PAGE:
Ronda Kaysen: Imagine going to your prenatal visit and getting a Breathalyzer test to find out if you smoke or spend a lot of time around smokers. That's just what a British health agency is proposing.
They'd like to test all pregnant moms to find out if they smoke or are around too much carbon monoxide. Moms with high levels of CO2 will be offered smoking-cessation information and guidance to help them kick the habit. Proponents of the measure say it'll protect babies; kids of smokers have lower birth weights and higher rates of asthma and other respiratory ailments.
"This isn't to penalize [mothers] if they have been smoking, but instead will be a useful way to show women that both smoking and passive smoking can lead to having high levels of carbon monoxide in their systems," Professor Mike Kelly, director of the Centre for Public Health Excellence at the National Institute for Health and Clinical Excellence, told the Telegraph.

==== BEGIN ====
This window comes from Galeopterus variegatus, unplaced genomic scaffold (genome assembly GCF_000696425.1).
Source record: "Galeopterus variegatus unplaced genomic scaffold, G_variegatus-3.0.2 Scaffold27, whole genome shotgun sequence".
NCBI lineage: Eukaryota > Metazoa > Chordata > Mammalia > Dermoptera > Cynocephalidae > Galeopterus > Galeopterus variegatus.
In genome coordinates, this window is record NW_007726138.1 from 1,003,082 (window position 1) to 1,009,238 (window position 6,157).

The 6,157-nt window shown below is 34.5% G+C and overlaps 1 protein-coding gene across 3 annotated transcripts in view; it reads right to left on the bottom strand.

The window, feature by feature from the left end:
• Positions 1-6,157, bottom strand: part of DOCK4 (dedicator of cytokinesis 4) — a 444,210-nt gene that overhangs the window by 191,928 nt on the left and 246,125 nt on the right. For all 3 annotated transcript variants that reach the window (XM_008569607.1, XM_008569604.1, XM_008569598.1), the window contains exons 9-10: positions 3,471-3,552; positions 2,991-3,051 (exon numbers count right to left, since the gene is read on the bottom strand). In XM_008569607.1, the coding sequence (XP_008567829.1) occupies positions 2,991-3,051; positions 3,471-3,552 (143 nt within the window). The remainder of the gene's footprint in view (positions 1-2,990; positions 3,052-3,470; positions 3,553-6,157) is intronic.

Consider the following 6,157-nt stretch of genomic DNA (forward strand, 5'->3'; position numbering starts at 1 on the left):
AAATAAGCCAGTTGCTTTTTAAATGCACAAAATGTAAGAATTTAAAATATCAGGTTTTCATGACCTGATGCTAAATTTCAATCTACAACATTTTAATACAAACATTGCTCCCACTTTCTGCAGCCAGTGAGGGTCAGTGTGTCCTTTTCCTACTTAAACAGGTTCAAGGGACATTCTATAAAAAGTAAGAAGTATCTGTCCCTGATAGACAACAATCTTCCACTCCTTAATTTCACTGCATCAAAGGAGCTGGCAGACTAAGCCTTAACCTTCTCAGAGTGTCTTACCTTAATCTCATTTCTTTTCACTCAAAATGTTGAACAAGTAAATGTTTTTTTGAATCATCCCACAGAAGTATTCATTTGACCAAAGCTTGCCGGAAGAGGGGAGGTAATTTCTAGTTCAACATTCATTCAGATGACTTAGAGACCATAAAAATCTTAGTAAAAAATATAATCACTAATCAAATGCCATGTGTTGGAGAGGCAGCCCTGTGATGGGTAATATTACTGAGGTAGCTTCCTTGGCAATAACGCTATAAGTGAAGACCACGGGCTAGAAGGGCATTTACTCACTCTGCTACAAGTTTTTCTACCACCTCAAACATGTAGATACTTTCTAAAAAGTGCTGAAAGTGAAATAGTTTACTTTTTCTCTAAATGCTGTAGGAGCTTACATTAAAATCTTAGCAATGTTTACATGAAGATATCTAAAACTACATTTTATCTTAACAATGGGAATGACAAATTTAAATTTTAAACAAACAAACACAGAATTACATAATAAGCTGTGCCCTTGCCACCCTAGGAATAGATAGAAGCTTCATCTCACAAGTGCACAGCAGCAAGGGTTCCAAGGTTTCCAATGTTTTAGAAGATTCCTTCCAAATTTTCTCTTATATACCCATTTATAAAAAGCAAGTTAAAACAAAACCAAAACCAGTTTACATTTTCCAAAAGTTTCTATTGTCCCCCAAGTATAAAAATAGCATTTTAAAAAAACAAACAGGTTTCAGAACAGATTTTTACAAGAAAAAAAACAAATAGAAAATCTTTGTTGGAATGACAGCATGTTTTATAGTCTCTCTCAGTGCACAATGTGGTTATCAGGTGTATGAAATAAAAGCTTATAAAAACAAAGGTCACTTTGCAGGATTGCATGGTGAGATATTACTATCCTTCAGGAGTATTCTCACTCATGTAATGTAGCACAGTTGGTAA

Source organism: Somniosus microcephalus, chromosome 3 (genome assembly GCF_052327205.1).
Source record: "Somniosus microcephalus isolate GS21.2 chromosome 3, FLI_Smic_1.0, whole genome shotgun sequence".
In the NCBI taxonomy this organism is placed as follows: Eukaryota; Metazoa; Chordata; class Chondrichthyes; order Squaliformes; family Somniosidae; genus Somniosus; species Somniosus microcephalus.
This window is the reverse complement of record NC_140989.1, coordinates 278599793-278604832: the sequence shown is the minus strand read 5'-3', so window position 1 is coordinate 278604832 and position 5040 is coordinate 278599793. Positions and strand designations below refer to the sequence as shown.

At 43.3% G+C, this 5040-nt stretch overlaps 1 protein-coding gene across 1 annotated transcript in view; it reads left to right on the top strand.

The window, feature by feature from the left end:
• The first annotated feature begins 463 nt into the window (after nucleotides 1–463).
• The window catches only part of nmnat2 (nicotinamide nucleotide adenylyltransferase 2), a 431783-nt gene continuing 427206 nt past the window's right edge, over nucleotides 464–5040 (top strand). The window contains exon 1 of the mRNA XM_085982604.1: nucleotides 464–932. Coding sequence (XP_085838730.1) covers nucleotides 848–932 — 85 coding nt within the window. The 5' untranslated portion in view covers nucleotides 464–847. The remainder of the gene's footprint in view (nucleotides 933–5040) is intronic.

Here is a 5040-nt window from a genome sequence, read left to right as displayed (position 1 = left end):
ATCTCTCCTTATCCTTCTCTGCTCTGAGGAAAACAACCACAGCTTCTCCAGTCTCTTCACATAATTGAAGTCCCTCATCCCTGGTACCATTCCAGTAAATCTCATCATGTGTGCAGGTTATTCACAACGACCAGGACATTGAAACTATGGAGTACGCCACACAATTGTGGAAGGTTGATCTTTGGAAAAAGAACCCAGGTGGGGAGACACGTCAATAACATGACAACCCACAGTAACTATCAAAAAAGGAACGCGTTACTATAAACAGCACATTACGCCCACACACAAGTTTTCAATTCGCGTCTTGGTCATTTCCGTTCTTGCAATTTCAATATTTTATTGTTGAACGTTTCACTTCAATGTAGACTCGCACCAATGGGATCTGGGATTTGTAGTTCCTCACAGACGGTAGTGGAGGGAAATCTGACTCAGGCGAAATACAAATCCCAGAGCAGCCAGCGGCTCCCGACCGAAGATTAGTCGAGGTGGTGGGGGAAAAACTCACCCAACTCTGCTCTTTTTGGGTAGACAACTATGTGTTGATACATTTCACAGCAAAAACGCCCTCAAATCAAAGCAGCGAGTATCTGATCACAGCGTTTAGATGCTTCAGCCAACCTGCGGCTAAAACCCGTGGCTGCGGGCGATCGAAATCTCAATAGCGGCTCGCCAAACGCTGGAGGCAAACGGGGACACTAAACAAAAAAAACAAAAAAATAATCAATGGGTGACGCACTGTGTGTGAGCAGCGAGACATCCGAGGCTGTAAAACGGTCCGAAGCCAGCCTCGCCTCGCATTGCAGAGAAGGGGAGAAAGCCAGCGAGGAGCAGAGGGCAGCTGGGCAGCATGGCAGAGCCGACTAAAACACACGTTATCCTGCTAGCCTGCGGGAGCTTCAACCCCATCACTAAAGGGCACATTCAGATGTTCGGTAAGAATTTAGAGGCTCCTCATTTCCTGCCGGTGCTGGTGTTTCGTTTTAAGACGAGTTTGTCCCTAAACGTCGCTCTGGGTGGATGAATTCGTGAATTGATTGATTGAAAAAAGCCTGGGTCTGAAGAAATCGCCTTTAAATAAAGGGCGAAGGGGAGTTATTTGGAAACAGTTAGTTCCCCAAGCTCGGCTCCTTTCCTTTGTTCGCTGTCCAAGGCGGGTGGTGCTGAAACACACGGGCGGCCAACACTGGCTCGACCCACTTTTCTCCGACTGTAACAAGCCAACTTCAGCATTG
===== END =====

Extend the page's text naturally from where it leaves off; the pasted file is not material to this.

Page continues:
The proposal hasn't been implemented yet, but British health officials are bracing themselves for an onslaught of criticism from moms who will likely say, "Back off!"
Moms get poked and prodded enough when they're pregnant; isn't their word good enough when they say they don't smoke? A test like this implies that doctors don't trust the information their patients are telling them -- and also invades their privacy. After all, it's not against the law to smoke while pregnant, despite the serious health risks to both mom and baby.
However, anything that could reduce premature births and asthma and give children a healthier start in life is certainly something worth considering.
"The sooner women who are pregnant can give up smoking, the better," Jane Brewin, chief executive of the baby charity Tommy's, told the Telegraph. "Every baby deserves the best start in life, and those born to smokers tend be smaller and weaker than other infants. However, it's important that pregnant women feel supported if they make the decision to quit, and are aware of the stop-smoking services available to them."
Officials say the test will serve another purpose, too: It'll alert unsuspecting nonsmoking moms to the possibility that they've been exposed to CO2 poisoning via car emissions or a faulty boiler.
Moms, weigh in: Should pregnant women be tested for smoking? Or should they be left alone?